Air-flow sensitive hairs: boundary layers in oscillatory flows around arthropod appendages


Steinmann, T. and Casas, J. and Krijnen, G.J.M. and Dangles, O. (2006) Air-flow sensitive hairs: boundary layers in oscillatory flows around arthropod appendages. The Journal of Experimental Biology, 209 . pp. 4398-4408. ISSN 0022-0949

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Abstract:The aim of this work is to characterize the boundary layer over small appendages in insects in longitudinal and transverse oscillatory flows. The problem of immediate interest is the early warning system in crickets perceiving flying predators using air-flow-sensitive hairs on cerci, two long appendages at their rear. We studied both types of oscillatory flows around small cylinders using stroboscopic micro-particle image velocimetry as a function of flow velocity and frequency. Theoretical predictions are well fulfilled for both longitudinal and transverse flows. Transverse flow leads to higher velocities than longitudinal flow in the boundary layer over a large range of angles between flow and cylinder. The strong spatial heterogeneity of flow velocities around filiform-shaped appendages is a rich source of information for different flow-sensing animals. Our results suggest that crickets could perceive the direction of incoming danger by having air-flow-sensitive hairs positioned around their entire cerci. Implications for biomimetic flow-sensing MEMS are also presented.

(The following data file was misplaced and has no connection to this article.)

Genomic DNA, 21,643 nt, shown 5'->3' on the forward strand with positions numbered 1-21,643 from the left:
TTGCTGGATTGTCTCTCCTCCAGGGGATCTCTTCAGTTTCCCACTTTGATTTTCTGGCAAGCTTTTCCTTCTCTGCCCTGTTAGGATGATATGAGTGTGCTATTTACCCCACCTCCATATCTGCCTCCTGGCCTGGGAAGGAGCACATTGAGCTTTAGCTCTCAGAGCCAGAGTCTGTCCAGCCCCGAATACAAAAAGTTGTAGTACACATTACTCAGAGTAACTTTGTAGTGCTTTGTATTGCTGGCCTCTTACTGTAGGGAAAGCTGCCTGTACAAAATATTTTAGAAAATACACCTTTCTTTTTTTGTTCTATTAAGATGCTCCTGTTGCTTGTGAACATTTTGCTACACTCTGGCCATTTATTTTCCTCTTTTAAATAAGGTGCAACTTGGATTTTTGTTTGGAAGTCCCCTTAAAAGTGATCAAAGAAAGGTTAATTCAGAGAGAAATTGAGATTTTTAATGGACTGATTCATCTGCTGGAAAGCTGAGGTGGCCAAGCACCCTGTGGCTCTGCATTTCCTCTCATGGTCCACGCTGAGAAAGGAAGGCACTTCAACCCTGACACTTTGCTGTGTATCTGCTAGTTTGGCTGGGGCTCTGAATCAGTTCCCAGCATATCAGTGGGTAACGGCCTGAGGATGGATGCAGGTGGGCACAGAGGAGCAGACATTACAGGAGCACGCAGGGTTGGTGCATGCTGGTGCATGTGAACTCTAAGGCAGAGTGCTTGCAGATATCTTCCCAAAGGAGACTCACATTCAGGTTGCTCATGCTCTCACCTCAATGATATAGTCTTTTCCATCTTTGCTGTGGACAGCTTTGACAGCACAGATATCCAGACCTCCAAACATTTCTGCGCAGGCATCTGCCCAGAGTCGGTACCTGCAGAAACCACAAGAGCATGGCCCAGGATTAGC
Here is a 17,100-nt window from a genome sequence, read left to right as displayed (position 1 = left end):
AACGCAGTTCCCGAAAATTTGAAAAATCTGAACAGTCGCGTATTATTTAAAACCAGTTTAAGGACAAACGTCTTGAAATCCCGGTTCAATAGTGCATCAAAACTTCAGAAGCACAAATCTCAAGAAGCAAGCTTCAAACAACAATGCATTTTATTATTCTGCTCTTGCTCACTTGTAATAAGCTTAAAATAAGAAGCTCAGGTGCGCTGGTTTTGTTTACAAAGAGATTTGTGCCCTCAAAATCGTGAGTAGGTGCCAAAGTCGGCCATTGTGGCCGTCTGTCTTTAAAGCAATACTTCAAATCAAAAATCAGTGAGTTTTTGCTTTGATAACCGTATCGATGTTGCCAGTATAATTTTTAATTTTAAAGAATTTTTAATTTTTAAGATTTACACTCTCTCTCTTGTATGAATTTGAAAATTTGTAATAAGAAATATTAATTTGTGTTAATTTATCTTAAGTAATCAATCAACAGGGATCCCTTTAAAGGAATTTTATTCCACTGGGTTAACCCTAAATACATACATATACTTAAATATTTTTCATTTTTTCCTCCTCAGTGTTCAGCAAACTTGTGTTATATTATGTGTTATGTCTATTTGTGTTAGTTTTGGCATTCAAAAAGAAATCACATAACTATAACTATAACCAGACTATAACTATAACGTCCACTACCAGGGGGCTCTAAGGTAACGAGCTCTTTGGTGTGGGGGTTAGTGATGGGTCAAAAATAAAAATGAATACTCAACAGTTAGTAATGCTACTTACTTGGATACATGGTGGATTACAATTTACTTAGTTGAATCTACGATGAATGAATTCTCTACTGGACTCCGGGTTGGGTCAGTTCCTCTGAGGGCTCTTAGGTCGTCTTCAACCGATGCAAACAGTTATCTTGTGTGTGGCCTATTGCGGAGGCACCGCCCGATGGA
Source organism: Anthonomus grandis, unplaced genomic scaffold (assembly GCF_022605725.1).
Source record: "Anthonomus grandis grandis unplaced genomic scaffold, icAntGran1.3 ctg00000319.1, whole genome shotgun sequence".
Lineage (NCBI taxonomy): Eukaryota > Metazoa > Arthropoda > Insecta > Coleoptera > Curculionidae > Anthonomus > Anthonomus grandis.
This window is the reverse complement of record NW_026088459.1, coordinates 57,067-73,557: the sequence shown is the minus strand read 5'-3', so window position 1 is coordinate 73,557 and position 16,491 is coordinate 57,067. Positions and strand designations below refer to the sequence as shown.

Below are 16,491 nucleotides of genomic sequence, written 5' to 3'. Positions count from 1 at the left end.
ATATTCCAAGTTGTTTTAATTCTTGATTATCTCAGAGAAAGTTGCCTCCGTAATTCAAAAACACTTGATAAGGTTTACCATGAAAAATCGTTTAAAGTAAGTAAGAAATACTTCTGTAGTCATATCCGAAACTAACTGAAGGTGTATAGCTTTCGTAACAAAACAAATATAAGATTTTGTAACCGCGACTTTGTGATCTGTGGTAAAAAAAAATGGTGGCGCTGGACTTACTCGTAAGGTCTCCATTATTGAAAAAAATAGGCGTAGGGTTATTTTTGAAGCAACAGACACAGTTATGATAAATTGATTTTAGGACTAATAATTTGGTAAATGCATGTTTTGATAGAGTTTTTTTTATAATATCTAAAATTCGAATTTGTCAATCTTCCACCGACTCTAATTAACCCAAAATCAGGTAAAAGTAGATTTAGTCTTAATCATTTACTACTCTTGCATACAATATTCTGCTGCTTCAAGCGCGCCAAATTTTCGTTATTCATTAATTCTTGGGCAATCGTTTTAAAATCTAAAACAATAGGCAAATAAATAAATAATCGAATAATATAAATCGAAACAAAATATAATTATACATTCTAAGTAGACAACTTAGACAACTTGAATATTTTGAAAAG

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Electrical Engineering, Mathematics and Computer Science (EEMCS)
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